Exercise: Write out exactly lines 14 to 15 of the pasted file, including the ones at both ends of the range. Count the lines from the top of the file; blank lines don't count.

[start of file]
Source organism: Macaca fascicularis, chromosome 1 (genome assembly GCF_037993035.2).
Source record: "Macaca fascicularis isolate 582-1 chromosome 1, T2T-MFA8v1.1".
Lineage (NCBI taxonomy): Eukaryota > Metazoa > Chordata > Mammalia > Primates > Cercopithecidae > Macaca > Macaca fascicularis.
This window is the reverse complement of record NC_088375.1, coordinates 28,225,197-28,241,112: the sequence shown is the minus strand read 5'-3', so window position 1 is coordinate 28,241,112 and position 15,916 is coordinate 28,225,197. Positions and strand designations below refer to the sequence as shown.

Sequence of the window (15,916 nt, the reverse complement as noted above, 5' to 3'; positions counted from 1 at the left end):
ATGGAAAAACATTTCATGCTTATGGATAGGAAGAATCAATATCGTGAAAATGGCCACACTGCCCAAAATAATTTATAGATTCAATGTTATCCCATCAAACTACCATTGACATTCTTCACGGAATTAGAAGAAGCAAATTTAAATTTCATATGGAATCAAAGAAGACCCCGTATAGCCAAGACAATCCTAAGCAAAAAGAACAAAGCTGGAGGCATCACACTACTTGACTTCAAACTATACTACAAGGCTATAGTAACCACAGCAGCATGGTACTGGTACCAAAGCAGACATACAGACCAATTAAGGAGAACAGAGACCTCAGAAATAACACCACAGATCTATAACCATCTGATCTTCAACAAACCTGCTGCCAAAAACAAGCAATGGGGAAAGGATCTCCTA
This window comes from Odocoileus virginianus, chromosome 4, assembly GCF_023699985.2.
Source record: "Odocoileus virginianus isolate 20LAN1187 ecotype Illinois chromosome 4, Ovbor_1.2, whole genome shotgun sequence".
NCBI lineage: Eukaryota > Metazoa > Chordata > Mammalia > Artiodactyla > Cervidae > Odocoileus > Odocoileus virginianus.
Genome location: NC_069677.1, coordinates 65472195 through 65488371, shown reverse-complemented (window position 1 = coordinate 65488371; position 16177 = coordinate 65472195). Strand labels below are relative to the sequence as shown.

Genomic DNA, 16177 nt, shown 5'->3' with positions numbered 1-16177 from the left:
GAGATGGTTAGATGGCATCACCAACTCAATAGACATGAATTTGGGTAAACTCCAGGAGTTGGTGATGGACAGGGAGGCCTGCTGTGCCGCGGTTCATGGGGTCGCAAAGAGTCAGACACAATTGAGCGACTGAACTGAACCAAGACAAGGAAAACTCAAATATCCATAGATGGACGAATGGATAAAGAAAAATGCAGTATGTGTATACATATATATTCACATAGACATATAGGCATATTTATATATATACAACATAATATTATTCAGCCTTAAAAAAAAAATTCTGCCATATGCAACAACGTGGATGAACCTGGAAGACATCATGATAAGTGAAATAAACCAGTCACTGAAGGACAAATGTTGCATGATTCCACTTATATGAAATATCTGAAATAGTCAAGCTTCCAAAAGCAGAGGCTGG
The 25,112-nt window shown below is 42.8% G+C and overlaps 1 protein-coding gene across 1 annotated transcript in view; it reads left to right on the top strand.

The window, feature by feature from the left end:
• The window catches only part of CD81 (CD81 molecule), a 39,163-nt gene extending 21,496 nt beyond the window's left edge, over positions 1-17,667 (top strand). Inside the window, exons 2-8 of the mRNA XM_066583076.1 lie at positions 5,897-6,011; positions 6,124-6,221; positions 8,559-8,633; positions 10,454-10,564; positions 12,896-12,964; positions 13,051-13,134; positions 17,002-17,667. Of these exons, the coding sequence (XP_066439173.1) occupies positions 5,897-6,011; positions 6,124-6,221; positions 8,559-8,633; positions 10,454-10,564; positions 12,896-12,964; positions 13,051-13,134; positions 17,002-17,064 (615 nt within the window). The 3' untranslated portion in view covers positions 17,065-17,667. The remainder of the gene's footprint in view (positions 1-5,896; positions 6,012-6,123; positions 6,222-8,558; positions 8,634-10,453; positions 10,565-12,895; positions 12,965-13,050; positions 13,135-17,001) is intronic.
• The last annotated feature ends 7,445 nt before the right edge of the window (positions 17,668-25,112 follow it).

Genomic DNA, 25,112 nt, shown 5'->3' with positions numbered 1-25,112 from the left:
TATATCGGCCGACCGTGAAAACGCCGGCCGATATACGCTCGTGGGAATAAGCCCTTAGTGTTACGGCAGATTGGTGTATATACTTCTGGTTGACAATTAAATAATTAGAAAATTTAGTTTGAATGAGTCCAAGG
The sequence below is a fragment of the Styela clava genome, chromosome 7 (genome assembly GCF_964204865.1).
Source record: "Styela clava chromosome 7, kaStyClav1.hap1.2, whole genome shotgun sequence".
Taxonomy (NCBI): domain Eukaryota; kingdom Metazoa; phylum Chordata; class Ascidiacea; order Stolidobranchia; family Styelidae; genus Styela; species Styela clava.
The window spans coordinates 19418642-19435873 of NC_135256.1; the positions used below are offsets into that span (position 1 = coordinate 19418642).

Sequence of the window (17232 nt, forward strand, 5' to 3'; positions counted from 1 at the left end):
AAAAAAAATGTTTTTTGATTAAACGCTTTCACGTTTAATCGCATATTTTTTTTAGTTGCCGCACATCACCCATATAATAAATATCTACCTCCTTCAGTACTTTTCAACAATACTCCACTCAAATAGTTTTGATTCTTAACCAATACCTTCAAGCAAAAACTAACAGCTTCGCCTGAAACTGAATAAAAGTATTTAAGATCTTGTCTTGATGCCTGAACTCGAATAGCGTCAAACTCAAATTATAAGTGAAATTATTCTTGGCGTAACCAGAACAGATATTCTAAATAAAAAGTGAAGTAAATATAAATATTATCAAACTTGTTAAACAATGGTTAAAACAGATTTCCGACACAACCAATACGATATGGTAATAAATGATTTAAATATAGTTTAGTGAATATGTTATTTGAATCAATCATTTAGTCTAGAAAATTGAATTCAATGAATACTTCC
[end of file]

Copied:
The window, feature by feature from the left end:
• The window catches only part of CD81 (CD81 molecule), a 39,163-nt gene extending 21,496 nt beyond the window's left edge, over positions 1-17,667 (top strand). Inside the window, exons 2-8 of the mRNA XM_066583076.1 lie at positions 5,897-6,011; positions 6,124-6,221; positions 8,559-8,633; positions 10,454-10,564; positions 12,896-12,964; positions 13,051-13,134; positions 17,002-17,667. Of these exons, the coding sequence (XP_066439173.1) occupies positions 5,897-6,011; positions 6,124-6,221; positions 8,559-8,633; positions 10,454-10,564; positions 12,896-12,964; positions 13,051-13,134; positions 17,002-17,064 (615 nt within the window). The 3' untranslated portion in view covers positions 17,065-17,667. The remainder of the gene's footprint in view (positions 1-5,896; positions 6,012-6,123; positions 6,222-8,558; positions 8,634-10,453; positions 10,565-12,895; positions 12,965-13,050; positions 13,135-17,001) is intronic.